THE Camelford History and Archive Trust, CHAT, were looking forward to opening up again in 2017, but were struck with the blow of the passing of their chairman and founder, Cllr Philip Lessels, earlier this year.
Philip had the vision to see that someone should step in and preserve the many artefacts that Sally Holden had collected over many years at the old North Cornwall Museum. He pioneered the setting up of CHAT, a group who want to preserve so many historic items for the town.
Philip was at the help when they had exhibitions — notably, the railway exhibition last October, commemorating 50 years since the closure of Camelford Station, and the North Cornwall line.
Philip had a way of ‘getting things done’, and also pioneered the set up of ‘Now and Then’. He will be greatly missed.
However, CHAT is determined to continue, even though they are a small band. One member said: “We are now looking forward excitedly to the re-launch. The displays will be changing on a regular basis, so as not to become stale.”
At the moment, there is a display of some of the ladies’ clothing from a bygone time and babies’ lace bonnets that must be seen to appreciate the quality, all of which was set up by Catherine Little and Diane Taylor.
Catherine is keen to contact anyone who could look at some of the collections of more fragile garments to see if they can be ‘saved’, some of them made of silk.
The ladies have also set up displays showing the local groups, the St John’s Ambulance, the Camelford Women’s Institute, and some items that may be remembered from schooldays. Also on display are bygone kitchen implements and domestic labour saving devices.
Keith Gwatkin, chairman, and Ken Harris have not been idle — the back display room has been redecorated and a lot of ‘fetching and carrying’ has been done. Keith is also in the process of ‘deciphering’ some local documents that were hand written in 1780 and 1813 at the time of king George III.
They are in very artistic writing, but are quite difficult to read with a modern eye. The documents, along with a modern translation, will be featured in a later exhibition.
The pride of place now, they all agree, is the John Hocken long case clock, the acquisition of which was Philip Lessels’ project. John Hocken was a Camelford clockmaker, who lived at 62 Fore Street from about 1860 to 1900.
Philip saw the opportunity to purchase this grandfather clock and bring it back to its ‘spiritual home’, the museum in Camelford. Due to Philip’s drive and the generosity of donations by local businesses and the people of Camelford, the £300 was raised and the clock is now ‘back home’.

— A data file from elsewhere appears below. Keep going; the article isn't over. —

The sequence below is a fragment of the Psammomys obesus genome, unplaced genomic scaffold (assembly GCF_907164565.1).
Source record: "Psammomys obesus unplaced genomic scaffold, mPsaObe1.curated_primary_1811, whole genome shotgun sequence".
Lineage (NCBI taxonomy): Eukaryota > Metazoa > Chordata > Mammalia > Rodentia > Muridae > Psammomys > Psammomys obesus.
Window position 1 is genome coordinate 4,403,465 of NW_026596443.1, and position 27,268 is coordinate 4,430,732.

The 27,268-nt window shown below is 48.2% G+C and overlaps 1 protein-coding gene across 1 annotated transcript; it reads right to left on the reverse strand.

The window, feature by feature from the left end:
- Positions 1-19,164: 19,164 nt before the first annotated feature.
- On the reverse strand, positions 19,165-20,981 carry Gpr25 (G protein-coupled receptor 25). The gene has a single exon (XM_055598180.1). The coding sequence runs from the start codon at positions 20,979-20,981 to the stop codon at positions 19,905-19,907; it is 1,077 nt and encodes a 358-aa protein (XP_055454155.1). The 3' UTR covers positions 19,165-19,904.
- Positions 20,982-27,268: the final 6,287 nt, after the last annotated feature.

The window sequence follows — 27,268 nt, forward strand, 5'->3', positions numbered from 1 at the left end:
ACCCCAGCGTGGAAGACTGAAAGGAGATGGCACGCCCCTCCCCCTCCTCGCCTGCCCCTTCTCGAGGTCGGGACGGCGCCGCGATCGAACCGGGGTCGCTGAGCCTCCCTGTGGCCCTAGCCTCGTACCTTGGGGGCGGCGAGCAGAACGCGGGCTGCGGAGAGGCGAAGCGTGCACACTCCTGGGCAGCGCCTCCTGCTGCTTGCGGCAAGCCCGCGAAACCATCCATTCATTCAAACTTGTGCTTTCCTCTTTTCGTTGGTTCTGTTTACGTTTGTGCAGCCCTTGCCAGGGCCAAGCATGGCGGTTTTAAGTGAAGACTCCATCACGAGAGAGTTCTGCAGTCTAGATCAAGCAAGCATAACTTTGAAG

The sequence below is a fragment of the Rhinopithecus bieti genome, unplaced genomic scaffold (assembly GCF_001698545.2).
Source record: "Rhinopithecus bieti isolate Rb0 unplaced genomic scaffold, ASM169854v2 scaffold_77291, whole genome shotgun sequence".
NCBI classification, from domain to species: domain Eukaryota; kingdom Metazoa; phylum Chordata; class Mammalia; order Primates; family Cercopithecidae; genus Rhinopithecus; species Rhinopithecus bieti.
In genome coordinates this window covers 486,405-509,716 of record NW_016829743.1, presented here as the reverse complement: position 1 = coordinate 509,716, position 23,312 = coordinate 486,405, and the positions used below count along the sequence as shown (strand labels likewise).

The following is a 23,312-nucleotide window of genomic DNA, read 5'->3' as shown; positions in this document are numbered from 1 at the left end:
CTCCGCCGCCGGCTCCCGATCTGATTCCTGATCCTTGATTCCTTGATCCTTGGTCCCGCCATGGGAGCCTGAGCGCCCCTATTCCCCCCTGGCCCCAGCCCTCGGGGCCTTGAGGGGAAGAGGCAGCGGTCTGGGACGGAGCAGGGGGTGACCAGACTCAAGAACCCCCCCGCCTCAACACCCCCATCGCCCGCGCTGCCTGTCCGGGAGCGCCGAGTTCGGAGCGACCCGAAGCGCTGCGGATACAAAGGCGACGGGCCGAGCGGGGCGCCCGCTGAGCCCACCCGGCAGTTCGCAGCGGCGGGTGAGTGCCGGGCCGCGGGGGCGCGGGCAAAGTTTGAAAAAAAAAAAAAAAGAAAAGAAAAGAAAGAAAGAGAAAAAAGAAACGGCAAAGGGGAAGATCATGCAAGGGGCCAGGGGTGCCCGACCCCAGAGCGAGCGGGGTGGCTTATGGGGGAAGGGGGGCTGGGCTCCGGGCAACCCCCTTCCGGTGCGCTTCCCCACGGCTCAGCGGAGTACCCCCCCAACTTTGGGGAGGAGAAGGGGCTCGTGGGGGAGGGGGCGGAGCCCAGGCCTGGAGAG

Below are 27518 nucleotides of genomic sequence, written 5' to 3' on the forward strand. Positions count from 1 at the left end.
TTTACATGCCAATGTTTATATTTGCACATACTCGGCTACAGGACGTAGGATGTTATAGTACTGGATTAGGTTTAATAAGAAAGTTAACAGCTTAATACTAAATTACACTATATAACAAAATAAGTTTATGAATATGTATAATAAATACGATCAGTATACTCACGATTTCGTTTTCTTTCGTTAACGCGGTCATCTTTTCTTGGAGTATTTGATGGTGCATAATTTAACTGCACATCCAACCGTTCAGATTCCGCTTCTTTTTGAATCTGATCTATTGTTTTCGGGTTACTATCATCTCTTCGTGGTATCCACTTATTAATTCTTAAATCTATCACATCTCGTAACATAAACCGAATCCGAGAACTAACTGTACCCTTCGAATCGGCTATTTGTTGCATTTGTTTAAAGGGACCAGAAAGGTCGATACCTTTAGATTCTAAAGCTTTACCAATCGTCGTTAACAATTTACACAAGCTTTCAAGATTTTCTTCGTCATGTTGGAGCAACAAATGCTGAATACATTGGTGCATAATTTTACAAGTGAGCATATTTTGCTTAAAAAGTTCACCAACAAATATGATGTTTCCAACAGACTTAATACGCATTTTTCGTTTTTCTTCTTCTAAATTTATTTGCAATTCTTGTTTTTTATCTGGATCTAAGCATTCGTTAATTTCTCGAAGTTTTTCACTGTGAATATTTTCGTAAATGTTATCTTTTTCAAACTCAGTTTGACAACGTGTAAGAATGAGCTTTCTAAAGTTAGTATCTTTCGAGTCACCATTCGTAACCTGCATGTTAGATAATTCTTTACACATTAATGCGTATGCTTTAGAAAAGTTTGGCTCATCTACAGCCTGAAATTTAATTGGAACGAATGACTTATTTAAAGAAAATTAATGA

Unfortunately Philip passed away before the clock was returned to the town, but it will always be Philip’s project. Philip’s family attended and his wife, Val Hopper, re-launched ‘Now and Then’, and gave the clock an official unveiling and dedicated it to the memory of Philip.
The clock is now accurate within a minute a day — not bad for a timepiece that is well over 120 years old.
While he was setting the clock up, Keith was using a modern quartz clock to adjust the timekeeping, only to find one morning that the modern clock had stopped — it needed a new battery. The John Hocken clock was still ticking quite contentedly!
A spokesperson for the group said: “We have some exciting plans in conjunction with other groups to display things that we hope will appeal to our visitors.” Word was let slip that the model railway display of Camelford Station may make a return.
The tourist information side, they thought, was neglected after the old North Cornwall Museum closed. Here, people can find booklets of so many places of interest to visit in Cornwall.
The most popular booklets are the ones of local walks around Camelford, which also promotes that Camelford is a ‘Walkers are Welcome’ town, with free car parks and toilets.
Now and Then would like to say a big thank you to any local businesses and individuals in Camelford, especially Jo Old, who have given them support and continue to do so, making this possible.
The group have said: “Thank you for having faith in us!”
Now and Then are financed only by donations from visitors and funds they raise themselves. They are all unpaid volunteers with an enjoyment of what they do, and a belief that what they do is worthwhile for the town of Camelford.
For those who would like CHAT to highlight an upcoming event or display for a group’s activities, then get in touch by calling Keith Gwatkin on 01840 212892 or Diane Taylor on 01840 213433.
To join their group of volunteers, helping in the day-to-day running or as an occasional help, contact Keith or Diane, or pop in for a chat.
There are so many skills that people in Camelford have, regardless of age, that can be applied but are not made use of. CHAT are ‘not a bunch of boffins’, just very interested in what they do. They believe that where they live and the people that live and had lived here are important and worth shouting about.
Showing the past, celebrating the present and highlighting the events to come in the future in and around Camelford and meeting visitors is what CHAT is all about.
Now and Then is open from 10am until 2pm from Thursday, Friday and Saturday. If more volunteers come forward, then these opening times will be extended. Look out for the posters about town — if the lights are on, someone is home.